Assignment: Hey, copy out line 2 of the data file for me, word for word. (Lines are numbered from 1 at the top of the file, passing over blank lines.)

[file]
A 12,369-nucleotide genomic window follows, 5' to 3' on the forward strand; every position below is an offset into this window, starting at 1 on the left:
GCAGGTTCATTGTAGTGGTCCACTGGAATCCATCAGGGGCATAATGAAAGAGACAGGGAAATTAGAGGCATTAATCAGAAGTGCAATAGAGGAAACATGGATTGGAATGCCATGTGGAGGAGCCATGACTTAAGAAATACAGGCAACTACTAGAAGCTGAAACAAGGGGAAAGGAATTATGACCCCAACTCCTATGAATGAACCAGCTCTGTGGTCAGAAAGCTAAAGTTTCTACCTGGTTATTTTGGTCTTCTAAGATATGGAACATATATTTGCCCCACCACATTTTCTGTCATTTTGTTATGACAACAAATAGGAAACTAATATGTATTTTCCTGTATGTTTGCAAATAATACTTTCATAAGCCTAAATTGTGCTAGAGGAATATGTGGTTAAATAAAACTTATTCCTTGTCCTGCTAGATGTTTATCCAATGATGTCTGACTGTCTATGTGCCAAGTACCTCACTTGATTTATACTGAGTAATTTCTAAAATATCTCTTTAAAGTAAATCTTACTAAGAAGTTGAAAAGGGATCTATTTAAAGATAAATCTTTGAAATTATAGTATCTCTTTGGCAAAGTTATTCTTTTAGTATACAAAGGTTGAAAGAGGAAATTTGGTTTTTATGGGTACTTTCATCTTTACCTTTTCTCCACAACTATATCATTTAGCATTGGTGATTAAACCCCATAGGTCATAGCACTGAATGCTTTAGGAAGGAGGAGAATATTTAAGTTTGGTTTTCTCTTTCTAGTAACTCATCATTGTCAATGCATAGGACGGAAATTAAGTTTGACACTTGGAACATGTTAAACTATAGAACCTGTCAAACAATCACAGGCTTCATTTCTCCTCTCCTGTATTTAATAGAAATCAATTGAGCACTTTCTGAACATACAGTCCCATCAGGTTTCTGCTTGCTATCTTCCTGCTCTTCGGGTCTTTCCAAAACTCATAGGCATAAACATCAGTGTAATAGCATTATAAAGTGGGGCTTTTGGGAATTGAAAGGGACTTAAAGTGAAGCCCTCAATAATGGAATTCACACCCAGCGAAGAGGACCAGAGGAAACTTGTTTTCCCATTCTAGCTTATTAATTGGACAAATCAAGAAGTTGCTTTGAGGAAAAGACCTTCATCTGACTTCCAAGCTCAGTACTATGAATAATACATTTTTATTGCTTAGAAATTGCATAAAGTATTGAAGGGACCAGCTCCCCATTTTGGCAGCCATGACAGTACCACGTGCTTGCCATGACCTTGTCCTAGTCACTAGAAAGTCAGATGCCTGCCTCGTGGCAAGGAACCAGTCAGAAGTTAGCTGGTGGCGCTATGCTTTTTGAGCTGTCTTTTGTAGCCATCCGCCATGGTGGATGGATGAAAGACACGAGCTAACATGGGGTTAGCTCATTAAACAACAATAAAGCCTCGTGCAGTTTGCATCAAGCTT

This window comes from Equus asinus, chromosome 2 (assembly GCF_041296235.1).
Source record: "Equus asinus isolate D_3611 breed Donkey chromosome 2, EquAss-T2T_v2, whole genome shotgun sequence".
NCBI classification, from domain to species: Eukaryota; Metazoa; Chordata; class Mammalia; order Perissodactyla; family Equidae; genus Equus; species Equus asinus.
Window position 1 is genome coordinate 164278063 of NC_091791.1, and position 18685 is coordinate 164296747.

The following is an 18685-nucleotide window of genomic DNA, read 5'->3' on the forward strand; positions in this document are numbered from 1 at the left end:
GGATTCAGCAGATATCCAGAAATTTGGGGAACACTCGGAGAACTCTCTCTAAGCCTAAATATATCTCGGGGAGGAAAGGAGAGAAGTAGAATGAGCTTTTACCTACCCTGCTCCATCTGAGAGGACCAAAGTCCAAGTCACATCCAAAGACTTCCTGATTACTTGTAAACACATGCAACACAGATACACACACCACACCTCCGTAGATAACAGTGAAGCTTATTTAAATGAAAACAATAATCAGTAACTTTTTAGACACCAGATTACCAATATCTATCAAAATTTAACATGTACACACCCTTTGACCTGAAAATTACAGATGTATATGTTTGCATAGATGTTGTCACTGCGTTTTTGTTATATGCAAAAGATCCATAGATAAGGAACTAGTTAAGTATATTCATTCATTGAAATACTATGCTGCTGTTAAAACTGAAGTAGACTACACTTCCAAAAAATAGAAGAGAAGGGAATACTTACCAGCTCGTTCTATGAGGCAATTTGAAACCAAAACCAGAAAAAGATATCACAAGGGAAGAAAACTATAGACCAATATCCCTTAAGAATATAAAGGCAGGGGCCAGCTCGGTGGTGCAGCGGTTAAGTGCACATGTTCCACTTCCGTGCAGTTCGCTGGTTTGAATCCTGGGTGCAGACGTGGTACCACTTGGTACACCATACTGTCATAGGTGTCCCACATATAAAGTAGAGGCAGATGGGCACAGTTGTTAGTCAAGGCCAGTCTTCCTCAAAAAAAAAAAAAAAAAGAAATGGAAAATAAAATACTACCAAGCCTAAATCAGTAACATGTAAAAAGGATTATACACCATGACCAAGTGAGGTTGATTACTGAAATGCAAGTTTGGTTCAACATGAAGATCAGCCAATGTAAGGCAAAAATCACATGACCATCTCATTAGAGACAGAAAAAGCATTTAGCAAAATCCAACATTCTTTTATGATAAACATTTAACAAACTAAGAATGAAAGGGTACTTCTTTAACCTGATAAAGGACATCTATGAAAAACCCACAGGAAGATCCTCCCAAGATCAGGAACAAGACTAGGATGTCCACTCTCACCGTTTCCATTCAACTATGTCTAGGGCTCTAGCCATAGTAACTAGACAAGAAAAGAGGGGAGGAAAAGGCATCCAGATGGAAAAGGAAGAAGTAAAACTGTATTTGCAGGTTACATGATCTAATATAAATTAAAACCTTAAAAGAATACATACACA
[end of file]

GCAGGTTCATTGTAGTGGTCCACTGGAATCCATCAGGGGCATAATGAAAGAGACAGGGAAATTAGAGGCATTAATCAGAAGTGCAATAGAGGAAACATGGATTGGAATGCCATGTGGAGGAGCCATGACTTAAGAAATACAGGCAACTACTAGAAGCTGAAACAAGGGGAAAGGAATTATGACCCCAACTCCTATGAATGAACCAGCTCTGTGGTCAGAAAGCTAAAGTTTCTACCTGGTTATTTTGGTCTTCTAAGATATGGAACATATATTTGCCCCACCACATTTTCTGTCATTTTGTTATGACAACAAATAGGAAACTAATATGTATTTTCCTGTATGTTTGCAAATAATACTTTCATAAGCCTAAATTGTGCTAGAGGAATATGTGGTTAAATAAAACTTATTCCTTGTCCTGCTAGATGTTTATCCAATGATGTCTGACTGTCTATGTGCCAAGTACCTCACTTGATTTATACTGAGTAATTTCTAAAATATCTCTTTAAAGTAAATCTTACTAAGAAGTTGAAAAGGGATCTATTTAAAGATAAATCTTTGAAATTATAGTATCTCTTTGGCAAAGTTATTCTTTTAGTATACAAAGGTTGAAAGAGGAAATTTGGTTTTTATGGGTACTTTCATCTTTACCTTTTCTCCACAACTATATCATTTAGCATTGGTGATTAAACCCCATAGGTCATAGCACTGAATGCTTTAGGAAGGAGGAGAATATTTAAGTTTGGTTTTCTCTTTCTAGTAACTCATCATTGTCAATGCATAGGACGGAAATTAAGTTTGACACTTGGAACATGTTAAACTATAGAACCTGTCAAACAATCACAGGCTTCATTTCTCCTCTCCTGTATTTAATAGAAATCAATTGAGCACTTTCTGAACATACAGTCCCATCAGGTTTCTGCTTGCTATCTTCCTGCTCTTCGGGTCTTTCCAAAACTCATAGGCATAAACATCAGTGTAATAGCATTATAAAGTGGGGCTTTTGGGAATTGAAAGGGACTTAAAGTGAAGCCCTCAATAATGGAATTCACACCCAGCGAAGAGGACCAGAGGAAACTTGTTTTCCCATTCTAGCTTATTAATTGGACAAATCAAGAAGTTGCTTTGAGGAAAAGACCTTCATCTGACTTCCAAGCTCAGTACTATGAATAATACATTTTTATTGCTTAGAAATTGCATAAAGTATTGAAGGGACCAGCTCCCCATTTTGGCAGCCATGACAGTACCACGTGCTTGCCATGACCTTGTCCTAGTCACTAGAAAGTCAGATGCCTGCCTCGTGGCAAGGAACCAGTCAGAAGTTAGCTGGTGGCGCTATGCTTTTTGAGCTGTCTTTTGTAGCCATCCGCCATGGTGGATGGATGAAAGACACGAGCTAACATGGGGTTAGCTCATTAAACAACAATAAAGCCTCGTGCAGTTTGCATCAAGCTT